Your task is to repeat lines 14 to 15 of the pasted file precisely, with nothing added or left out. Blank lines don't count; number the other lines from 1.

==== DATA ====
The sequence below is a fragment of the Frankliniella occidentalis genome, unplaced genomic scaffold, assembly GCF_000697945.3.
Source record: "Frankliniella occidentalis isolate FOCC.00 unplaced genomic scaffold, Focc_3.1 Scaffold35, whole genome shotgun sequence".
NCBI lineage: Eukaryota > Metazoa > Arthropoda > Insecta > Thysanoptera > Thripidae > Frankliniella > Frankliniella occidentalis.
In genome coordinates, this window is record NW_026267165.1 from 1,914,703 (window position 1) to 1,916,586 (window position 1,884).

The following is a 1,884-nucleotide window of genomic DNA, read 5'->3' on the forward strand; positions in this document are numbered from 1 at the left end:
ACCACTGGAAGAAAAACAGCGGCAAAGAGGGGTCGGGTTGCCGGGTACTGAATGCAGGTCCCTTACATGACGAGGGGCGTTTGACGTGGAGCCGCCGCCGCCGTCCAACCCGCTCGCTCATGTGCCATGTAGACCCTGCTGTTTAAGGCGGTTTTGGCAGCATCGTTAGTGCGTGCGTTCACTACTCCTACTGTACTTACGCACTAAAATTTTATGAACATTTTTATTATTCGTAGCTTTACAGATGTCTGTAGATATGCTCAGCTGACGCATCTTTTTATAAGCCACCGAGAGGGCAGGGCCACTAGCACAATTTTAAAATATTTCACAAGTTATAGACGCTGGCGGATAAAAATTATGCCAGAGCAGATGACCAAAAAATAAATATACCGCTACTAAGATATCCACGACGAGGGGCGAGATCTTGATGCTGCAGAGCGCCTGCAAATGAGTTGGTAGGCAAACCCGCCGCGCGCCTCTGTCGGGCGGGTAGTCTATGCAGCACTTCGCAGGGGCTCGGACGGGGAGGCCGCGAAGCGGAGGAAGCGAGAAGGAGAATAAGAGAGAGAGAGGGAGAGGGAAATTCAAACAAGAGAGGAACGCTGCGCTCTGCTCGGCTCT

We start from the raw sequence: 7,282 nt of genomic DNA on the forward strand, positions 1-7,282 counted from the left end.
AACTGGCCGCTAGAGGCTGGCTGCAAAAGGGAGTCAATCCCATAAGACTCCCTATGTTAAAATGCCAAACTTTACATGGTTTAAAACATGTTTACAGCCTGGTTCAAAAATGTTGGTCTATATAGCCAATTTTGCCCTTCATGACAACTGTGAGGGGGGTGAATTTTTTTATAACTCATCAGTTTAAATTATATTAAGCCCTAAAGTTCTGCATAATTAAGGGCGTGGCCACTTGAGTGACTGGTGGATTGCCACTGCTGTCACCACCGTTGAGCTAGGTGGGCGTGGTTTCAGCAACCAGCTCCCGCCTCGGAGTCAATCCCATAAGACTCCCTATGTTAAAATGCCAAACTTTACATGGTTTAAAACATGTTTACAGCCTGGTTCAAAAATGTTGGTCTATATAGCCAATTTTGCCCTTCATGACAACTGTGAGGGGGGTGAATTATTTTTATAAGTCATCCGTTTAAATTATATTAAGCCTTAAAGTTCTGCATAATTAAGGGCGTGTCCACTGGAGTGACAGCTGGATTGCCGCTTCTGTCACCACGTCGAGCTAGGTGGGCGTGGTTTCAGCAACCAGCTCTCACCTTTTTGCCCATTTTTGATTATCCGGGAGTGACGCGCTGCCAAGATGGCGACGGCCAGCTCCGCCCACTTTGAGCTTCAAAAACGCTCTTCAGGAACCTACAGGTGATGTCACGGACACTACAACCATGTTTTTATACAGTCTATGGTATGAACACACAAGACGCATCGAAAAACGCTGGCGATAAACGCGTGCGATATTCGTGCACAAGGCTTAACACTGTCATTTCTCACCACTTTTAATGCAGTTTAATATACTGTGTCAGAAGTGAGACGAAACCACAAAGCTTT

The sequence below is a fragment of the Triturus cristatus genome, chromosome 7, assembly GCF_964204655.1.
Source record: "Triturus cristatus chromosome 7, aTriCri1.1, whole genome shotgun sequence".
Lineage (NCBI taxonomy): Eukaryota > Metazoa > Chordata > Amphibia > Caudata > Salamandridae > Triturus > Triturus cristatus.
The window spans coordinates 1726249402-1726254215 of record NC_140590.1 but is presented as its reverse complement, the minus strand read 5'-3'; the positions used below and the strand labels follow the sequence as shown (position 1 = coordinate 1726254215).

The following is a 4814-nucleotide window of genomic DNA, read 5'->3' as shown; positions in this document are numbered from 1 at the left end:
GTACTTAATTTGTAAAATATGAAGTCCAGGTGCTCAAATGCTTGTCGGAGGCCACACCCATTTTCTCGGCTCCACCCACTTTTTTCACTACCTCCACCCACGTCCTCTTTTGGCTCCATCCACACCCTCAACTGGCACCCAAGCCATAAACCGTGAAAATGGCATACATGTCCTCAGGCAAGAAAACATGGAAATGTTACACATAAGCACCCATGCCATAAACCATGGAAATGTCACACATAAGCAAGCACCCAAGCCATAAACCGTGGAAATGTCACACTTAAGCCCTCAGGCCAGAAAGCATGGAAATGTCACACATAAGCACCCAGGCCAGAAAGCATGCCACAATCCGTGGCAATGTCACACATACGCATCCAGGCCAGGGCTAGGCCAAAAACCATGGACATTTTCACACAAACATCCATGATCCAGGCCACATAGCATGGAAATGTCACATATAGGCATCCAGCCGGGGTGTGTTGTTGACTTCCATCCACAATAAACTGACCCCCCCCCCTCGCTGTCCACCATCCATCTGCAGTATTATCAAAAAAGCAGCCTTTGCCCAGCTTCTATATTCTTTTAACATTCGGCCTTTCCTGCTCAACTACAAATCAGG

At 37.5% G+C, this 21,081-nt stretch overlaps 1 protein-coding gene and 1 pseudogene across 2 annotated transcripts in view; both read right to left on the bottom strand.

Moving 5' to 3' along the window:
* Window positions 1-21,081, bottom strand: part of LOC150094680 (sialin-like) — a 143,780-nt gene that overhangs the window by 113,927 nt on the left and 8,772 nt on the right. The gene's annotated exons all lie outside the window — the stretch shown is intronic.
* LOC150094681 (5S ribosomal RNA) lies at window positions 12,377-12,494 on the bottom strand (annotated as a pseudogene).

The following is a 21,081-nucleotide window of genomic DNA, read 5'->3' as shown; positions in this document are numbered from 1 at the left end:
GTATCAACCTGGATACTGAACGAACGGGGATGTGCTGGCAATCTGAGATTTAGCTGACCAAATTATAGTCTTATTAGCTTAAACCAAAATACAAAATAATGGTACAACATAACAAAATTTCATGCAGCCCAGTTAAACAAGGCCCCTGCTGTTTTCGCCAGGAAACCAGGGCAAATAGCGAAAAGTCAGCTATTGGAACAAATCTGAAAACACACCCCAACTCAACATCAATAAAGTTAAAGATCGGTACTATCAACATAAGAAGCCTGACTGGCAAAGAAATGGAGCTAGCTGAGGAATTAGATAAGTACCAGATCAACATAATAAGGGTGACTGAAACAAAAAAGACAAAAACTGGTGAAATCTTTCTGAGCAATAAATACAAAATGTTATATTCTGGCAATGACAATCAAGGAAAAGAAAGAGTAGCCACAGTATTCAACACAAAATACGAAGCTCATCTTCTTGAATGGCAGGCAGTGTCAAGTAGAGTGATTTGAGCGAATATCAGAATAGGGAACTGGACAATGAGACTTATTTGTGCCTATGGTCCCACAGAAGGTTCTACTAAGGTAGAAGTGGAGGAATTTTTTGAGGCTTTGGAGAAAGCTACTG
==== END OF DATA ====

GTACTTAATTTGTAAAATATGAAGTCCAGGTGCTCAAATGCTTGTCGGAGGCCACACCCATTTTCTCGGCTCCACCCACTTTTTTCACTACCTCCACCCACGTCCTCTTTTGGCTCCATCCACACCCTCAACTGGCACCCAAGCCATAAACCGTGAAAATGGCATACATGTCCTCAGGCAAGAAAACATGGAAATGTTACACATAAGCACCCATGCCATAAACCATGGAAATGTCACACATAAGCAAGCACCCAAGCCATAAACCGTGGAAATGTCACACTTAAGCCCTCAGGCCAGAAAGCATGGAAATGTCACACATAAGCACCCAGGCCAGAAAGCATGCCACAATCCGTGGCAATGTCACACATACGCATCCAGGCCAGGGCTAGGCCAAAAACCATGGACATTTTCACACAAACATCCATGATCCAGGCCACATAGCATGGAAATGTCACATATAGGCATCCAGCCGGGGTGTGTTGTTGACTTCCATCCACAATAAACTGACCCCCCCCCCTCGCTGTCCACCATCCATCTGCAGTATTATCAAAAAAGCAGCCTTTGCCCAGCTTCTATATTCTTTTAACATTCGGCCTTTCCTGCTCAACTACAAATCAGG

At 37.5% G+C, this 21,081-nt stretch overlaps 1 protein-coding gene and 1 pseudogene across 2 annotated transcripts in view; both read right to left on the bottom strand.